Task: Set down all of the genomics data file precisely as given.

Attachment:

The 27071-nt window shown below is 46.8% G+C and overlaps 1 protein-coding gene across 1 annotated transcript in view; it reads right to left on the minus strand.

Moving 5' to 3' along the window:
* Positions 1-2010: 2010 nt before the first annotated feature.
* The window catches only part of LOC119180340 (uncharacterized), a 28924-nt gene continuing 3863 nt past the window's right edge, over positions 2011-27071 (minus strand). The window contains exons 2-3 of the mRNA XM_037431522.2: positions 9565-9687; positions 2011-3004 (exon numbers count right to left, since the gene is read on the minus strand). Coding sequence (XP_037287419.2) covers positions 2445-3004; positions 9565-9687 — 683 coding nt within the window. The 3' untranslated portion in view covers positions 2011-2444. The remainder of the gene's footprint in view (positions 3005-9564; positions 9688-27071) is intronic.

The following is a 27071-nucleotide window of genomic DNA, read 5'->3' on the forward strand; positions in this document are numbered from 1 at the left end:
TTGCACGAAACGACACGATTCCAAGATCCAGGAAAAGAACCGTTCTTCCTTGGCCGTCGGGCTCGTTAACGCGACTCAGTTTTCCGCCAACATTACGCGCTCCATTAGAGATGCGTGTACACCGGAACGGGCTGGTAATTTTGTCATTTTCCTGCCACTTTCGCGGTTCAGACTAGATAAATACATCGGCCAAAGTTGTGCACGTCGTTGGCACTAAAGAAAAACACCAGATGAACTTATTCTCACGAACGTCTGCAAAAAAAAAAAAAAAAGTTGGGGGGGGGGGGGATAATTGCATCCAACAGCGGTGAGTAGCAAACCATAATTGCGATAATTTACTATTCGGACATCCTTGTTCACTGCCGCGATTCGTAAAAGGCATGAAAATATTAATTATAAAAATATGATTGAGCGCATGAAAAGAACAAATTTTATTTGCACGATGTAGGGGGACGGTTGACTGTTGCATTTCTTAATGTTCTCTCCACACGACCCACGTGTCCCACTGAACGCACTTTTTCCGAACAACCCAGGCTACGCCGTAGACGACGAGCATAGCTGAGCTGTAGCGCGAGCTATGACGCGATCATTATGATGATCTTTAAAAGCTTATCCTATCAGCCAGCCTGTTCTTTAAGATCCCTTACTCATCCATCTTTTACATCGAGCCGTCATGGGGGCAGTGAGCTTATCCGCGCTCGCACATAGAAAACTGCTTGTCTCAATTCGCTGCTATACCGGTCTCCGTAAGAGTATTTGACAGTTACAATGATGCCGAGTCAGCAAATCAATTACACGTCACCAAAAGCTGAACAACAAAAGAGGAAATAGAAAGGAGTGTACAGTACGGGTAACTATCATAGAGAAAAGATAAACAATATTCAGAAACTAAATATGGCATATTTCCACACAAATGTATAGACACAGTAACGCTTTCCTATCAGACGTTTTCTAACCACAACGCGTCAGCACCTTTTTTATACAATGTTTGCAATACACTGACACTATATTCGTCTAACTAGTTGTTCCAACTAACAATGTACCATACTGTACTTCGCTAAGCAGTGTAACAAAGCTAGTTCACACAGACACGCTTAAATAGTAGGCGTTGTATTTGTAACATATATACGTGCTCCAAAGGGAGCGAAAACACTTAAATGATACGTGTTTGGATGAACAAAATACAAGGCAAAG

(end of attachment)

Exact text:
The 27071-nt window shown below is 46.8% G+C and overlaps 1 protein-coding gene across 1 annotated transcript in view; it reads right to left on the minus strand.

Moving 5' to 3' along the window:
* Positions 1-2010: 2010 nt before the first annotated feature.
* The window catches only part of LOC119180340 (uncharacterized), a 28924-nt gene continuing 3863 nt past the window's right edge, over positions 2011-27071 (minus strand). The window contains exons 2-3 of the mRNA XM_037431522.2: positions 9565-9687; positions 2011-3004 (exon numbers count right to left, since the gene is read on the minus strand). Coding sequence (XP_037287419.2) covers positions 2445-3004; positions 9565-9687 — 683 coding nt within the window. The 3' untranslated portion in view covers positions 2011-2444. The remainder of the gene's footprint in view (positions 3005-9564; positions 9688-27071) is intronic.

The following is a 27071-nucleotide window of genomic DNA, read 5'->3' on the forward strand; positions in this document are numbered from 1 at the left end:
TTGCACGAAACGACACGATTCCAAGATCCAGGAAAAGAACCGTTCTTCCTTGGCCGTCGGGCTCGTTAACGCGACTCAGTTTTCCGCCAACATTACGCGCTCCATTAGAGATGCGTGTACACCGGAACGGGCTGGTAATTTTGTCATTTTCCTGCCACTTTCGCGGTTCAGACTAGATAAATACATCGGCCAAAGTTGTGCACGTCGTTGGCACTAAAGAAAAACACCAGATGAACTTATTCTCACGAACGTCTGCAAAAAAAAAAAAAAAAGTTGGGGGGGGGGGGGATAATTGCATCCAACAGCGGTGAGTAGCAAACCATAATTGCGATAATTTACTATTCGGACATCCTTGTTCACTGCCGCGATTCGTAAAAGGCATGAAAATATTAATTATAAAAATATGATTGAGCGCATGAAAAGAACAAATTTTATTTGCACGATGTAGGGGGACGGTTGACTGTTGCATTTCTTAATGTTCTCTCCACACGACCCACGTGTCCCACTGAACGCACTTTTTCCGAACAACCCAGGCTACGCCGTAGACGACGAGCATAGCTGAGCTGTAGCGCGAGCTATGACGCGATCATTATGATGATCTTTAAAAGCTTATCCTATCAGCCAGCCTGTTCTTTAAGATCCCTTACTCATCCATCTTTTACATCGAGCCGTCATGGGGGCAGTGAGCTTATCCGCGCTCGCACATAGAAAACTGCTTGTCTCAATTCGCTGCTATACCGGTCTCCGTAAGAGTATTTGACAGTTACAATGATGCCGAGTCAGCAAATCAATTACACGTCACCAAAAGCTGAACAACAAAAGAGGAAATAGAAAGGAGTGTACAGTACGGGTAACTATCATAGAGAAAAGATAAACAATATTCAGAAACTAAATATGGCATATTTCCACACAAATGTATAGACACAGTAACGCTTTCCTATCAGACGTTTTCTAACCACAACGCGTCAGCACCTTTTTTATACAATGTTTGCAATACACTGACACTATATTCGTCTAACTAGTTGTTCCAACTAACAATGTACCATACTGTACTTCGCTAAGCAGTGTAACAAAGCTAGTTCACACAGACACGCTTAAATAGTAGGCGTTGTATTTGTAACATATATACGTGCTCCAAAGGGAGCGAAAACACTTAAATGATACGTGTTTGGATGAACAAAATACAAGGCAAAG